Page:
The construction industry is among the largest industries in the United States with a workforce of more than five million people. Every year, more than $550 billion dollars is invested in new projects such as highways, bridges, dams and skyscrapers. A career in the construction engineering and management industry is ideal for students looking for fast-paced and people-oriented job opportunities. Moreover, this field offers a wide array of professional opportunities, especially to construction engineers.
At the University of Wisconsin-Madison, students in the Construction Engineering and Management (CEM) Program receive a world-class education that will help them shape the buildings and highways of the 21st century. Seminars, classroom exercises, laboratory work, and co-op experiences help CEM students position themselves for rewarding careers with public organizations, private companies, contractors, and design engineering firms. Graduates of the Construction Engineering and Management program receive a Bachelor of Science Degree in Civil and Environmental Engineering with a Construction Engineering and Management Option.
After several years of working in the field, graduates of the Construction Engineering and Management Program are ready to become licensed professional engineers. This opens the door to even more exciting opportunities in the construction engineering field.
Project engineers oversee the overall design of a project, or a specific part of a project. Project engineers also coordinate the objectives and plans of a larger group of engineers producing the project's detailed design.
Project managers oversee all aspects of a project. They are the client's main contact for the contracting company's leaders.
Inspectors make sure all equipment and installations meet the specifications and standards of the project. There are both equipment inspectors and field construction inspectors.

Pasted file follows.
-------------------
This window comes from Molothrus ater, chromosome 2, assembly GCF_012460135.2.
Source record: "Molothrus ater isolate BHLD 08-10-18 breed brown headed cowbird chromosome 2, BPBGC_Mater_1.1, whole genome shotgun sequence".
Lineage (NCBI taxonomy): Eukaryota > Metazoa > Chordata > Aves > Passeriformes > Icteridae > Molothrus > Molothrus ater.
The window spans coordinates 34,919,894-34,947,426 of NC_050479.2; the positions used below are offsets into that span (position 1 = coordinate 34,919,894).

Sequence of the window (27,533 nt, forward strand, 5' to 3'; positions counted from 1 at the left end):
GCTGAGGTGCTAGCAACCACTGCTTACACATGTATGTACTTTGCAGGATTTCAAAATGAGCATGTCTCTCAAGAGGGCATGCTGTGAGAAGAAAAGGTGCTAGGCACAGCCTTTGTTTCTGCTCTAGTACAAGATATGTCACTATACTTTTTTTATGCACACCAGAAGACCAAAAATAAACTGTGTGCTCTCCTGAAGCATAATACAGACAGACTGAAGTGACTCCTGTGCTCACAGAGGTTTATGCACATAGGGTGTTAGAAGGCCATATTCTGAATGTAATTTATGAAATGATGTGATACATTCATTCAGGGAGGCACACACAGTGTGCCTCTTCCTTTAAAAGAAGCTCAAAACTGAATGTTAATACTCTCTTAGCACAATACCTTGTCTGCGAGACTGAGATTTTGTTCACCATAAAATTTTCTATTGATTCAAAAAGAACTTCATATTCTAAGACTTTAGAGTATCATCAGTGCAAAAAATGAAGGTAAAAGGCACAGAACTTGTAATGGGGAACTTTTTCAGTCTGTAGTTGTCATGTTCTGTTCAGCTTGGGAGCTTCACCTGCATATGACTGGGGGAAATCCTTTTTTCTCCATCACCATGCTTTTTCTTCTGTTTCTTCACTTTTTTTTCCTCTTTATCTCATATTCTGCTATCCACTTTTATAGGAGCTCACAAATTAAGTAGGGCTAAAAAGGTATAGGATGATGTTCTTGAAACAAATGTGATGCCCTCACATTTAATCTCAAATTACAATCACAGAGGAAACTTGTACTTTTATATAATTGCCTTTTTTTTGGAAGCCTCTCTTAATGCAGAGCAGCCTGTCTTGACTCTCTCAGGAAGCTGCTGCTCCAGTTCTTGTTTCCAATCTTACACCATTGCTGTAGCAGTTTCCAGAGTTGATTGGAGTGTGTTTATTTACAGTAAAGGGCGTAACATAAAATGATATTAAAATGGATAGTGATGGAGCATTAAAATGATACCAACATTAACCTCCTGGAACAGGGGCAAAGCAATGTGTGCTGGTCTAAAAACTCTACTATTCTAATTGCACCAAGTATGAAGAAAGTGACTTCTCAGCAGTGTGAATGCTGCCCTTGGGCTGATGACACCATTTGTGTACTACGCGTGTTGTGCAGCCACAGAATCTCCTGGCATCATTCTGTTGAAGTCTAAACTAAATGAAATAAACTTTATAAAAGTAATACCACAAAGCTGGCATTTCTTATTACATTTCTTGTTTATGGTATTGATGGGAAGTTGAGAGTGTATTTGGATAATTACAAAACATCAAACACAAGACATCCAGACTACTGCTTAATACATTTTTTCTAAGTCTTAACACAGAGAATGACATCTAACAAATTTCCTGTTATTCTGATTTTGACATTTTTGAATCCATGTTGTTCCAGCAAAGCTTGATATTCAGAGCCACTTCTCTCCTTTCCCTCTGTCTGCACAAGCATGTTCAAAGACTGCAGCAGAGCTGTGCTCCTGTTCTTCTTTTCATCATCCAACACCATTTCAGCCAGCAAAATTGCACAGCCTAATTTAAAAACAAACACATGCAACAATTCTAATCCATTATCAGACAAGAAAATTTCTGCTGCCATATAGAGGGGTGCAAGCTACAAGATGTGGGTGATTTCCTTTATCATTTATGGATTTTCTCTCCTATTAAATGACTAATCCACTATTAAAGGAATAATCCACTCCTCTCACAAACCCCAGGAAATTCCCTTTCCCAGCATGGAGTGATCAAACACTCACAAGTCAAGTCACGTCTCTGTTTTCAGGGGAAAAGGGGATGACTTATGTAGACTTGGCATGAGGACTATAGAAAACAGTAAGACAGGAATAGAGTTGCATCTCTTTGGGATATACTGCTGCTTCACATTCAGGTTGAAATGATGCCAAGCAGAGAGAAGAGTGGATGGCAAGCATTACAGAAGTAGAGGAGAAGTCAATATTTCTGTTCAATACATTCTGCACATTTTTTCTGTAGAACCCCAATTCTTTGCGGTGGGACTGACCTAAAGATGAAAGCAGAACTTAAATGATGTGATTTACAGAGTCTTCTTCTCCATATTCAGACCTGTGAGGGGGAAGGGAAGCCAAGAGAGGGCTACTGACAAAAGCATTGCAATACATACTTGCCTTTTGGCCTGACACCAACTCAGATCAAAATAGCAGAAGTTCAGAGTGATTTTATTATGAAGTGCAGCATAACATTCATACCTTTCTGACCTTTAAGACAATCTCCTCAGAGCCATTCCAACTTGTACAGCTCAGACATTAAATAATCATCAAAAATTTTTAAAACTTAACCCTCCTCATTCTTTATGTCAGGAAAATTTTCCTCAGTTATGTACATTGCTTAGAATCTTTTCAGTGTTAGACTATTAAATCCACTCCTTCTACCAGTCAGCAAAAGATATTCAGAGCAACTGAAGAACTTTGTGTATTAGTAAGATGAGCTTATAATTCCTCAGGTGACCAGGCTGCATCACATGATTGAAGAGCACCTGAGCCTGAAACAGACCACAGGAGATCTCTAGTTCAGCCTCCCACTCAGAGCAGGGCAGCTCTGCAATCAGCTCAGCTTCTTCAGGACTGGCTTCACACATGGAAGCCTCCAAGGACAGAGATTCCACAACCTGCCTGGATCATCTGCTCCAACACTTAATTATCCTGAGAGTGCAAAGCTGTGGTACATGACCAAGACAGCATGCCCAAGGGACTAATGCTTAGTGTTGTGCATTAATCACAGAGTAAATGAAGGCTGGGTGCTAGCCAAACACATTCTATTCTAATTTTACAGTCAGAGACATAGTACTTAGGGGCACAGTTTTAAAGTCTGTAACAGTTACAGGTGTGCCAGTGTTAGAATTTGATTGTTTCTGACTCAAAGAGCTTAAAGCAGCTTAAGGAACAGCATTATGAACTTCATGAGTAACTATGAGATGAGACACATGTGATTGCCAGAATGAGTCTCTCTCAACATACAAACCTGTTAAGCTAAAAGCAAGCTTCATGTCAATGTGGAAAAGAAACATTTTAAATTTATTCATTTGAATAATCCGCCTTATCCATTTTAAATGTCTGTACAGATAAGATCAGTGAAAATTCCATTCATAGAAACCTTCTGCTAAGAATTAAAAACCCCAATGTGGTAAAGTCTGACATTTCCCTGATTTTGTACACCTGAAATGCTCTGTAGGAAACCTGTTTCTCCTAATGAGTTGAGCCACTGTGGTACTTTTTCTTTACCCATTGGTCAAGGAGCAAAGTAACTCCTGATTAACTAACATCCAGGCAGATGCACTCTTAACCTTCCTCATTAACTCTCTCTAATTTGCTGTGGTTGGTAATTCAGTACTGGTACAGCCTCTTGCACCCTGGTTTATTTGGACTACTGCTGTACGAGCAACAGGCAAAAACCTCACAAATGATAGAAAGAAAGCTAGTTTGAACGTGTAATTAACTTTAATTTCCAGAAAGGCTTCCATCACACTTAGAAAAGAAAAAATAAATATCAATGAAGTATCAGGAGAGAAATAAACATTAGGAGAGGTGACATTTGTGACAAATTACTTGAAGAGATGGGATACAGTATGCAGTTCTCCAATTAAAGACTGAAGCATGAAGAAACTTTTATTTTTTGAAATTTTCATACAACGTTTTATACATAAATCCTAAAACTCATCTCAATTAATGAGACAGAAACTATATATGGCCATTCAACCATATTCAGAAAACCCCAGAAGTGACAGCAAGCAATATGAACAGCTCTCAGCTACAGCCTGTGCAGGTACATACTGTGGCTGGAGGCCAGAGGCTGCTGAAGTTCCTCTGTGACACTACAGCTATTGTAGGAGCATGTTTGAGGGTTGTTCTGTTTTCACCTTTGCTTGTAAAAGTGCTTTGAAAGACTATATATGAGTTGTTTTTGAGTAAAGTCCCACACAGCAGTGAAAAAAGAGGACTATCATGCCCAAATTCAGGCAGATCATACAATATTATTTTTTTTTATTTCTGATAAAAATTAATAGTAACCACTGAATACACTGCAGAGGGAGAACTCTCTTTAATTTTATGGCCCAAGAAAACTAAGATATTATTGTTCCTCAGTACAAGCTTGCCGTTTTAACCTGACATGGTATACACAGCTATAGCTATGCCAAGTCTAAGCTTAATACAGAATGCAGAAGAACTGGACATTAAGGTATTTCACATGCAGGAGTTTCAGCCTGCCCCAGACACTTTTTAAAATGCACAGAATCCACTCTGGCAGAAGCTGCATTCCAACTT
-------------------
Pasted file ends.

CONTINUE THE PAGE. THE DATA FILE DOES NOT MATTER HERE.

Scheduling engineers develop and update the overall project schedule. They work closely with the project manager to coordinate all events that must occur to meet a deadline. They also evaluate the progress of engineering and construction.
Estimators develop the itemized cost to design and construct a project. They may deal with certain portions of a project, or changes that are identified as a project develops. Estimators need to understand construction methods, data from earlier projects, and information about the environment in which a project is being built.
Other career opportunities in CEM include: cost engineers, lead design engineer, controls manager, and materials manager.
Highlights of the CEM Program at UW-Madison
The Construction Engineering and Management Program is one of the top programs in the nation in terms of its course offerings, publications by its faculty, and employment of its alumni.
Special labs are in place to study virtual design, building information modeling, and structures and materials, such as concrete and asphalt, as well as to conduct computer-aided research and building information modeling (BIM). The CEM Program is continually updating its labs to keep up with changes in the construction industry.
Guest speakers from the industry often address classes, providing students with a practical outlook on the construction industry and creating a valuable network of contacts for the future.
Undergraduate students complete two co-op experiences, which provide full-time, paid engineering opportunities interspersed with full-time undergraduate studies. The CEM Program faculty along with the College of Engineering Career Services Office assist students in obtaining co-op and internship positions.
The CEM Program has a large number of adjunct faculty with significant experience in the construction industry who teach courses such as Integrated Lean Project Delivery, Building Information Modeling, Mechanical and Electrical Systems in Buildings, Legal Aspects of Engineering, and Architectural Design for Consulting.